Mexican Immigration in the United States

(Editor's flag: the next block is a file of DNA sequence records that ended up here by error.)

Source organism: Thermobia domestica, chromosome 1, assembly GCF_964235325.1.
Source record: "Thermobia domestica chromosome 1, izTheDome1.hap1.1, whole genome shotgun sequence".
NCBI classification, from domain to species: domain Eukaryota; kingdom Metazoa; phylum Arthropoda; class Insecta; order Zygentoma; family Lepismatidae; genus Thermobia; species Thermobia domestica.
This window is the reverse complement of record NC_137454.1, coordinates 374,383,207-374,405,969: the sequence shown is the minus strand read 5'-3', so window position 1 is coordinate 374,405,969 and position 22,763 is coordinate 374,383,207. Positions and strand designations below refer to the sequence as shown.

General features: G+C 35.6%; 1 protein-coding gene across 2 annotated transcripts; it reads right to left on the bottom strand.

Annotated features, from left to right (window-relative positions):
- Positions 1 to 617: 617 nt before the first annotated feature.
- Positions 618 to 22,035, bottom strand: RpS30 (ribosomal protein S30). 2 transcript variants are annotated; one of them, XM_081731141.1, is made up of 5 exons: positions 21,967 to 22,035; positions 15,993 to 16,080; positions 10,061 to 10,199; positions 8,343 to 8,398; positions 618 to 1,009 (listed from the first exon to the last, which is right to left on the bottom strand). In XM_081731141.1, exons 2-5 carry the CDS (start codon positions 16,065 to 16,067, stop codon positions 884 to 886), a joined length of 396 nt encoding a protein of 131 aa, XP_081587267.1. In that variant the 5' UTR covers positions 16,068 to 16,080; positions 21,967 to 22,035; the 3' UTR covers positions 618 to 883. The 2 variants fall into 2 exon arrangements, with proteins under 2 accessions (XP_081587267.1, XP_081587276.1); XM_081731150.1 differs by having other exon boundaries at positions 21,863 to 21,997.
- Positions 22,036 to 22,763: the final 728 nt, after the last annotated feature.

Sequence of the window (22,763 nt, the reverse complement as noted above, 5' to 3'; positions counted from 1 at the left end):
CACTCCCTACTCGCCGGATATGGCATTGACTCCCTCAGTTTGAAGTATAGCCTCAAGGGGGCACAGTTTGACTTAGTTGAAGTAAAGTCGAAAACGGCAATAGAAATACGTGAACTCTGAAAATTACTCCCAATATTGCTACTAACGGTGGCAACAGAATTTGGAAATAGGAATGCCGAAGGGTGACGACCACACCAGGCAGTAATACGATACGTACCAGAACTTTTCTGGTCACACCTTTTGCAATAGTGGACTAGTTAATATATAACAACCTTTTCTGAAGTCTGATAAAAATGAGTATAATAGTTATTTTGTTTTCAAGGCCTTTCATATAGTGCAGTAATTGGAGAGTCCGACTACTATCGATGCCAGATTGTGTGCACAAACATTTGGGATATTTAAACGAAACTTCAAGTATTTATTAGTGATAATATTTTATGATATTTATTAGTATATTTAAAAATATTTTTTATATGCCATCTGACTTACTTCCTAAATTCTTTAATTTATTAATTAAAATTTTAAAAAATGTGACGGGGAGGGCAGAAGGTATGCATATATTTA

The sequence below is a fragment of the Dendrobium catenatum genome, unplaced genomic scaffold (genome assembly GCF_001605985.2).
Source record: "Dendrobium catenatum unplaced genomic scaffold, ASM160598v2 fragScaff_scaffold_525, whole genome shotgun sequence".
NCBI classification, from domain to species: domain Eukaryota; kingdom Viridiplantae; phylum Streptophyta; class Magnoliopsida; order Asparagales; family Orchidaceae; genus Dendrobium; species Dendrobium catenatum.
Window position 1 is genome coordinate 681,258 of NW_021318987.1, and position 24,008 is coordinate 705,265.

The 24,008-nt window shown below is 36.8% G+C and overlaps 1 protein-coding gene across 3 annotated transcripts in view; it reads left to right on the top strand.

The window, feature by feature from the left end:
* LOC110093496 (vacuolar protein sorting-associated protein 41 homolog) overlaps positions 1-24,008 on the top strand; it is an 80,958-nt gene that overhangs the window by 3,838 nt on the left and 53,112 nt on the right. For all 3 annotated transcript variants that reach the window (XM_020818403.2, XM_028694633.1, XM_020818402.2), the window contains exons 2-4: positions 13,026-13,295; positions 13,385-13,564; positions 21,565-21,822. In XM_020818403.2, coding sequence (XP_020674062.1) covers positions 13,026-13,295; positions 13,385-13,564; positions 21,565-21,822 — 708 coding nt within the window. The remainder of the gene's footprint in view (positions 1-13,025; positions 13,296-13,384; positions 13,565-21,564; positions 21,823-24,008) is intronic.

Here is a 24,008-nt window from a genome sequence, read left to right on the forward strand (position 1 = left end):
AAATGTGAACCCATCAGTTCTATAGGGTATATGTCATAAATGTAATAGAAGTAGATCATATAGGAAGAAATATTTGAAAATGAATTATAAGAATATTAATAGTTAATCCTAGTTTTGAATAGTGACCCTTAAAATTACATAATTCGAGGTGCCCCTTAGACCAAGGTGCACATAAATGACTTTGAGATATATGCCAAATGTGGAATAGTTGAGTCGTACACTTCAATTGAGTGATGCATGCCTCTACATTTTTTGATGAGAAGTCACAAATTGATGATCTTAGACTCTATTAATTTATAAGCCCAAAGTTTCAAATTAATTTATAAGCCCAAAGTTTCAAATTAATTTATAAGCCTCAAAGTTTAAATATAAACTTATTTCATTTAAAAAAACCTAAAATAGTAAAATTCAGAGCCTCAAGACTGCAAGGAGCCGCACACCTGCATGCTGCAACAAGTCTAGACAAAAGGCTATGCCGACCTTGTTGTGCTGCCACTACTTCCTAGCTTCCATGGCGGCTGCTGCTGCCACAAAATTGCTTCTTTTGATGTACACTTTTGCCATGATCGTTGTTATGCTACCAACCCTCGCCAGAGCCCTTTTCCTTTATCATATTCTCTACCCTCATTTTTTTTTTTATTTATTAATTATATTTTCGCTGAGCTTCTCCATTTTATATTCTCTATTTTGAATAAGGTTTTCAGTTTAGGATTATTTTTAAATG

Mexican immigration has become a major controversy in the United States over the past few years it has developed into more than just a social issue but also a political issue. There are approximately 11.7 million illegal immigrants in the United States. (Preston, 2013) There are approximately 8.5 million undocumented workers in the U.S. ("Illegal aliens taking," 2013) and the current unemployment rate is approximately 7% of the American population. There are several reasons that Mexican immigrants choose to move to the U.S. illegally and I’ll list a few. In the United States we have the ability to choose religion, to choose how many children we will have, to choose what we want to read on the internet. The median family income in the U.S. is $51,017 per year. (Hargreaves, 2013)The median family income in Mexico is $3,001 per year. ("Mexican household incomes," 2013) These are just a few reasons that so many are willing to risk going to jail or being deported back to their homelands. However this behavior has had a detrimental effect on the U.S. economy. Undocumented workers, some suggest, undercut wages and take jobs that would otherwise go to taxpaying Americans. This issue hits close to home for me. My name is Andy Solis. I grew up in California and moved to Idaho when I was 12. My mother, Jackie Solis, was born here in the US. She was number 9 of 11 children. She went to school until she was 12 and then my grandfather made the decision to pull her out of school so that she could work and help support their family. My father, Raul Navarrete, was born in Guadalajara. He was the youngest child in a family of 10. He did not attend any schooling in Mexico and was involved in a gang before his ninth birthday. He was selling and using drugs at the age of 11. My grandfather wanted to send my dad to the US to live with his oldest brother and get him away from his friends. He did not have the money to apply for a green card...
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